This is one of those rollicking read-aloud’s that draws you in from the very first page, keeps your attention all the way to end, and then makes you want to keep reading the next story in the series![/vc_column_text][/vc_column][/vc_row][vc_row][vc_column][vc_column_text][/vc_column_text][vc_column_text]From the way the words are laid out on each page to the colorful and whimsical illustrations, this book just makes you feel like becoming Skippyjon Jones as you read. You just can’t resist reading this book with drama, flair, and even adding in a song or two.
Preschoolers and big kids will especially love this story, and the others in the series because of the way the author invites you into Skippyjon Jones’s huge imagination, and the reader is delighted to discover a story within the story.
“With a walk into his closet, his thoughts took him down a lonesome desert road, far, far away in old Mexico…”
Oh, did I mention that the old Mexico part of the story line becomes possible because Skippyjon Jones is banished to his room after the incident with the birds?!
Skippyjon Jones embodies personality with a capital “P” – much like some of our own children. This story is not just fun for kids, it also helps adults discover all that there can be to appreciate and enjoy in a childhood filled with big imagination and creative play. It’s no wonder the book has won the E.B. White Read Aloud Award and why we wholeheartedly give it a two thumbs up.
Skippyjon Jones, written and illustrated by Judy Schachner and published by Puffin Books, may be purchased at your local bookseller or online at Amazon.com in Kindle, paperback, and hardcover formats.[/vc_column_text][vc_separator][/vc_column][/vc_row][vc_row][vc_column][vc_column_text]Shared by Theresa Case who has an award-winning Kindermusik program at Piano Central Studios in Greenville, South Carolina[/vc_column_text][/vc_column][/vc_row]
[vc_row][vc_column][vc_column_text]Happy Independence Day to those celebrating in the United States! Music has been with us from the beginning. Native peoples had their own music, used for ceremony and celebration. Settlers from Western Europe, mainly from the British Isles, the Netherlands, France, and Spain, brought with them a rich musical tapestry. Folk songs, tavern songs, and religious music from these cultures provided part of basis of an American musical sound. The music of the fields – songs of the slaves – were the bedrock of gospel, jazz, blues, and rock and roll, which were some of the first truly American original musical genres. Let’s learn a bit about American musical heritage!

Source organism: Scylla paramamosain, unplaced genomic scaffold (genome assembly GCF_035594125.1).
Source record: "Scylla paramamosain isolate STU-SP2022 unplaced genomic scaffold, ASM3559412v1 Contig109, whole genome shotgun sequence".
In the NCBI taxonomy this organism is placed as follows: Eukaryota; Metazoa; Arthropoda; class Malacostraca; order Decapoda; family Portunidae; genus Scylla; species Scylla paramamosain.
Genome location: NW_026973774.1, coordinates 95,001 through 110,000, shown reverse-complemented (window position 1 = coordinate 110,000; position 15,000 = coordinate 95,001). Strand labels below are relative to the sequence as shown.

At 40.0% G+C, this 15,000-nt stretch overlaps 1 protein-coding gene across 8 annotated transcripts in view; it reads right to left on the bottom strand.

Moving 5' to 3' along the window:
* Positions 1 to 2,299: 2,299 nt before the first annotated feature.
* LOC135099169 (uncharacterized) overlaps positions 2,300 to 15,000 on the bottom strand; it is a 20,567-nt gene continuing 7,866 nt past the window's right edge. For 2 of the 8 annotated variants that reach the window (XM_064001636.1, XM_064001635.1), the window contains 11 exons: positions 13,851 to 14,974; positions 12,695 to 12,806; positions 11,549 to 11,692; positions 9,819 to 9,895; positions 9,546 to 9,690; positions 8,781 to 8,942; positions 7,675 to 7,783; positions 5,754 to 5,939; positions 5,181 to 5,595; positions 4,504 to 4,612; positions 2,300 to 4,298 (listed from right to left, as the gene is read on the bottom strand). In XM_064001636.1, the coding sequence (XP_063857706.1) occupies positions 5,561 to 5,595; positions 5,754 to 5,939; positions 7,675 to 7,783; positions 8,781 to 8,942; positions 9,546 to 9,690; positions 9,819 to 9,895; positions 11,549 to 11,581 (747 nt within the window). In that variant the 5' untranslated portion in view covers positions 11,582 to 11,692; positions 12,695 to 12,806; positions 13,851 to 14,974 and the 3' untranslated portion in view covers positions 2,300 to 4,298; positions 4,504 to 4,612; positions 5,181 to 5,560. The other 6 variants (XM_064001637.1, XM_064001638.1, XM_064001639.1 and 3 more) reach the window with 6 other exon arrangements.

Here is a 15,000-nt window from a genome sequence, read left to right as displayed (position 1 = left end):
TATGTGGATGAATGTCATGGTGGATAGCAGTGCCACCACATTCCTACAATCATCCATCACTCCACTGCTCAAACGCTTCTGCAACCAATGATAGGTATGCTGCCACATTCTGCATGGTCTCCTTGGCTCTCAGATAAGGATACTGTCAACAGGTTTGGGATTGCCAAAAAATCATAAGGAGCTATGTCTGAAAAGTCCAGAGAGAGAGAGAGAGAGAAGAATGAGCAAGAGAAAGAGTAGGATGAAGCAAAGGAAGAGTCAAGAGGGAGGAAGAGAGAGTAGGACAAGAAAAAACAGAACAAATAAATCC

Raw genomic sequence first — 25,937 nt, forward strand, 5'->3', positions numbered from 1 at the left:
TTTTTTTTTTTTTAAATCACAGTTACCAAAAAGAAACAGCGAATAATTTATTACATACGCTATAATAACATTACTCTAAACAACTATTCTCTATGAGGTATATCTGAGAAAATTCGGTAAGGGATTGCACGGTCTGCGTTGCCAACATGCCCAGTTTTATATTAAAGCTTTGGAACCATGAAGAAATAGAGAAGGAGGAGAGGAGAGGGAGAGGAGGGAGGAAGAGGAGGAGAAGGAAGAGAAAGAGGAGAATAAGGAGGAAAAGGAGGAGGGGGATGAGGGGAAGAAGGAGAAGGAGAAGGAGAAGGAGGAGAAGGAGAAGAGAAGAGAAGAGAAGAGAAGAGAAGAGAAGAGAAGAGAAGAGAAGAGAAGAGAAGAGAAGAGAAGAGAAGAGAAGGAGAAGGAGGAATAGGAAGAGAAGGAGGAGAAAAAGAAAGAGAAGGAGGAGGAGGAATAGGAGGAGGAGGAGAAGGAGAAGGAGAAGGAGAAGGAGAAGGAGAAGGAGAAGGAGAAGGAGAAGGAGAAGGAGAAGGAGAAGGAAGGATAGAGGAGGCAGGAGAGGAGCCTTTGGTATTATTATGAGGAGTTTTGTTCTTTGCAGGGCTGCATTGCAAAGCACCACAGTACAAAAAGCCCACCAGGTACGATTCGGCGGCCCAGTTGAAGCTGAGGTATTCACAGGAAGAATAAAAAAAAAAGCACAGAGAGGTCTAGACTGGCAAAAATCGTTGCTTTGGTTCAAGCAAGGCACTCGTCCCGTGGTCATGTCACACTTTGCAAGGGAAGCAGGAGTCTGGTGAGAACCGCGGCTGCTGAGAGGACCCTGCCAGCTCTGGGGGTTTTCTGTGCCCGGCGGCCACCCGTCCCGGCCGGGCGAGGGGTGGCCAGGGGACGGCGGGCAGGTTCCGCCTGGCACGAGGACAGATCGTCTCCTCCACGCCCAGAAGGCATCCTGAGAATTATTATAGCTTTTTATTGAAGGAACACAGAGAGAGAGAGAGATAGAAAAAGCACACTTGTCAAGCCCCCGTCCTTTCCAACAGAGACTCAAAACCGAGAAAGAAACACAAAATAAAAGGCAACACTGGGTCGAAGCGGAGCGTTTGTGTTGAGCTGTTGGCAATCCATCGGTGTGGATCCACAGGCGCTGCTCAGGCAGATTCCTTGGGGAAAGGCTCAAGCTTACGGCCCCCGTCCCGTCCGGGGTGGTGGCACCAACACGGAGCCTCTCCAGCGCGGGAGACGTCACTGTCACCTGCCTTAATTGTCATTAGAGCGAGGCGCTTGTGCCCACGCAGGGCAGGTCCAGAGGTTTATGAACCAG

Folk music of just about any culture is the musical language of its people. Often times, the rhythms and melodies are related to how people speak – the cadence of their speech patterns. What songs were popular in the late 1700s, right around the date of American independence? Here’s an example…Early One Morning, an English folk song that tells the tale of a young maiden forsaken by a young man.[/vc_column_text][vc_video link=”https://www.youtube.com/watch?v=ZGYdD3M6BH8″][/vc_column][/vc_row][vc_row][vc_column][vc_column_text]Here’s an early video recording of a Scottish folk song, The Four Marys, that found its way to Appalachia. It dates back to the middle of the 1700s. This recording is from 1966.[/vc_column_text][vc_video link=”https://youtu.be/mrPTrkpO6EQ?list=PL7C924A91D47257E1″][/vc_column][/vc_row][vc_row][vc_column][vc_column_text]